Meredith Jackrel, PhD

Assistant Professor, WashU Chemistry

Engineering and applying protein-remodeling factors to counter neurodegenerative disease

We study protein folding and misfolding, and how protein misfolding can lead to neurodegenerative disease. We are particularly interested in protein disaggregases, a type of protein-remodeling factor that can dissolve aggregated proteins and restore the misfolded species to native fold and function. We have found that a protein from yeast, Hsp104, that naturally regulates yeast prions can also disassemble disordered aggregates, pre-amyloid oligomers, and amyloid fibrils comprised of proteins implicated in human disease, though the activity of Hsp104 against these non-native substrates is diminished. Therefore we aim to apply protein engineering and directed evolution approaches to enhance and tune the activity of Hsp104 and other protein-remodeling factors. Variants we have developed suppress the aggregation, toxicity, and mislocalization of diverse proteins that aggregate in ALS and Parkinson’s disease. We have also demonstrated that these proteins eliminate preformed amyloid fibrils and disordered aggregates and also suppress dopaminergic neurodegeneration in an animal model of Parkinson’s disease. We are now eager to further fine-tune the specificity of these variants and apply these agents as tools to investigate the underpinnings of neurodegenerative disease. We also aim to develop methods to boost the activity of other protein-remodeling factors.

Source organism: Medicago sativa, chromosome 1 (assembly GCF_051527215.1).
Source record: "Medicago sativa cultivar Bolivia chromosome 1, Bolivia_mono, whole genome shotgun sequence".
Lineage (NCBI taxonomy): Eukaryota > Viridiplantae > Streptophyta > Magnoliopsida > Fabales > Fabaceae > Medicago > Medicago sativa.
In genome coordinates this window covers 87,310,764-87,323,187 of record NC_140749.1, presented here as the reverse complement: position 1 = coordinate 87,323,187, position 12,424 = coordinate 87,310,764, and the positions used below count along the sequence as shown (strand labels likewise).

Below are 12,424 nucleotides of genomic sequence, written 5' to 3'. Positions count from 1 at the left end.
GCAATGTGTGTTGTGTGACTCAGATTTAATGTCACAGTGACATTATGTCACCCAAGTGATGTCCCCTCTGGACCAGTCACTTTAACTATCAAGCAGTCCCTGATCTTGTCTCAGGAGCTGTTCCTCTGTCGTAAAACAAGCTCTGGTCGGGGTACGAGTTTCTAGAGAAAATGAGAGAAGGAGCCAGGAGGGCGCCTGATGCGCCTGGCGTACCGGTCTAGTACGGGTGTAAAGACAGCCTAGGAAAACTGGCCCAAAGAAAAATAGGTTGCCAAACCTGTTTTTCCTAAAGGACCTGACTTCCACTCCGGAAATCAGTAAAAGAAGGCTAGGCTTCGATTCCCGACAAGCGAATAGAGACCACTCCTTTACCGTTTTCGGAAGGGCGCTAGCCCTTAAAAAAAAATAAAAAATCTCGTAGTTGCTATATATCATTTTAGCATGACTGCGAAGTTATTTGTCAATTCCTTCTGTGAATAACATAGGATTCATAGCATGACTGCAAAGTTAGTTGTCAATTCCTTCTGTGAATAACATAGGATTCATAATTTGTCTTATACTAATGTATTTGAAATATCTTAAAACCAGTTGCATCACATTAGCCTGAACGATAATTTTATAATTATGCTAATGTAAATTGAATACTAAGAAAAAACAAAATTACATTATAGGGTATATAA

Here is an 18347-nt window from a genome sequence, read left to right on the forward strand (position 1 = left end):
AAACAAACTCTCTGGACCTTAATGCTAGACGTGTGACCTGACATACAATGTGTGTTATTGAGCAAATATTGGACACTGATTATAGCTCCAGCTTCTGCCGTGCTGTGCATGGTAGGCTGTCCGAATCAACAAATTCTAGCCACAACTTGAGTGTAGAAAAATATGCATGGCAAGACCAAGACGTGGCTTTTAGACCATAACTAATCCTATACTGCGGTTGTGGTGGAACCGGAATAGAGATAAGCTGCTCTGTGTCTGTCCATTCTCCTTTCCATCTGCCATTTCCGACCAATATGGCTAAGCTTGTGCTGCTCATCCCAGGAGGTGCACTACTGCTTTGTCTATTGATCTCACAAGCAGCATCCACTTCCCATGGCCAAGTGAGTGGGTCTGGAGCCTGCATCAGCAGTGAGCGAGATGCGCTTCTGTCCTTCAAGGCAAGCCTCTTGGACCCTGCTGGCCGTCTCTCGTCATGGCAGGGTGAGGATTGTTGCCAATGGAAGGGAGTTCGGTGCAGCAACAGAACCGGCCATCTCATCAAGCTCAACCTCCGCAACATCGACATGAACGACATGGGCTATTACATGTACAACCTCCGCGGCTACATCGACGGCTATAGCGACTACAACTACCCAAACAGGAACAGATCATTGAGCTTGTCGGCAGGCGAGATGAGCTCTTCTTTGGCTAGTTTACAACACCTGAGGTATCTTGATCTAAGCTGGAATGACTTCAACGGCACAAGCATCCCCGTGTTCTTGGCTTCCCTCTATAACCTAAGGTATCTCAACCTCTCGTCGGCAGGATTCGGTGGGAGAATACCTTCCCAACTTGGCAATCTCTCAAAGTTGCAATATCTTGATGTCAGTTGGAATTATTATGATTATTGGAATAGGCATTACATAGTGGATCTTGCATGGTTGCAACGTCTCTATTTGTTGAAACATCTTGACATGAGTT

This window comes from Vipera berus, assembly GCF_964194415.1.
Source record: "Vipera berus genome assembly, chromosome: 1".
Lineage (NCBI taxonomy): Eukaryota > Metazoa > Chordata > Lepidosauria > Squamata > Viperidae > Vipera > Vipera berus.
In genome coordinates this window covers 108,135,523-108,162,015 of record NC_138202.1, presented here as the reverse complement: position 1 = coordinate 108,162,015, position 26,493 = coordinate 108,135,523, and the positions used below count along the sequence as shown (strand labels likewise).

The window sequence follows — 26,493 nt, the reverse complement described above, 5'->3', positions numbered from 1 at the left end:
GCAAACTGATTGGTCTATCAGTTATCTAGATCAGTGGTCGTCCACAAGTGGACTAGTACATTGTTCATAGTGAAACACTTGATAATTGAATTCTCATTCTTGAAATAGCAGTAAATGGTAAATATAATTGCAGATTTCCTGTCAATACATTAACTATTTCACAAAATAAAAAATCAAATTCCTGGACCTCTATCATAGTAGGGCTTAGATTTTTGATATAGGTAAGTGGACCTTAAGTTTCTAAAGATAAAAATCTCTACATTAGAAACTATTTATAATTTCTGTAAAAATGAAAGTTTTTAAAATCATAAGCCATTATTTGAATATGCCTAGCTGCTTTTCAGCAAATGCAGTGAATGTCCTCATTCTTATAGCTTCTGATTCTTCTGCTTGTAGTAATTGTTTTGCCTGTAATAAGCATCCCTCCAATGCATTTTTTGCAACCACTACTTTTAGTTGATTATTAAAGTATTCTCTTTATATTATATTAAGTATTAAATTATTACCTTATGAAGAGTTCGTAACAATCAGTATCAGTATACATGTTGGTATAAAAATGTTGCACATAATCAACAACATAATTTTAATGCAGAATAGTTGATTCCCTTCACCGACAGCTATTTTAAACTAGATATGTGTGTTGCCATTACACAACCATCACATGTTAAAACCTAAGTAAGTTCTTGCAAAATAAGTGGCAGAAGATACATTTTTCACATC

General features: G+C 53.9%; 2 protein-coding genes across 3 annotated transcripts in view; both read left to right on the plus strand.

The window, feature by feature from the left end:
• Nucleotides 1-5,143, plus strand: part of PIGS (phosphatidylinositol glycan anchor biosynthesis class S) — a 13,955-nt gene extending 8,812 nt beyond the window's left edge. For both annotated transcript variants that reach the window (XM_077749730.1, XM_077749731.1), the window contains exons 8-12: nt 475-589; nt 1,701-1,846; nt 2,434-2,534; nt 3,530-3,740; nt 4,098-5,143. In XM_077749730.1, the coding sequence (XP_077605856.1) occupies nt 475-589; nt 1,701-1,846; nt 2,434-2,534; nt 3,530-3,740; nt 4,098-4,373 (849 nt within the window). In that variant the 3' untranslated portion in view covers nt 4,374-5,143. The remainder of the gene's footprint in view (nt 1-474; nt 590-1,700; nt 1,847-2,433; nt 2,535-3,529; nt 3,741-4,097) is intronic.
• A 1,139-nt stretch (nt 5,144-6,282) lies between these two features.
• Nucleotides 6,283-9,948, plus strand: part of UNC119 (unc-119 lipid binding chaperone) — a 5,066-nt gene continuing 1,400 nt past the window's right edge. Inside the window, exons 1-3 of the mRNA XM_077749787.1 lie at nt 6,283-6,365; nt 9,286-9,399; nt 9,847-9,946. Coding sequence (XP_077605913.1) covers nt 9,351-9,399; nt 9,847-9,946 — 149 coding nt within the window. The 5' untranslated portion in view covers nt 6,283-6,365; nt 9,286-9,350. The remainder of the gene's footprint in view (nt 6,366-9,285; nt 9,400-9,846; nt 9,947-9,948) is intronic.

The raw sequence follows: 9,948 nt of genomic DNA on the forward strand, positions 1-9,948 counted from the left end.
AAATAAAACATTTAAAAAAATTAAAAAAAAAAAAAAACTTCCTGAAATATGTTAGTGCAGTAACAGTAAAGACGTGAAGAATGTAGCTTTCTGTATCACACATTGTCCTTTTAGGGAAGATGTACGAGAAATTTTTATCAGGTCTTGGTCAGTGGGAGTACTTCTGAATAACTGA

More about the Jackrel lab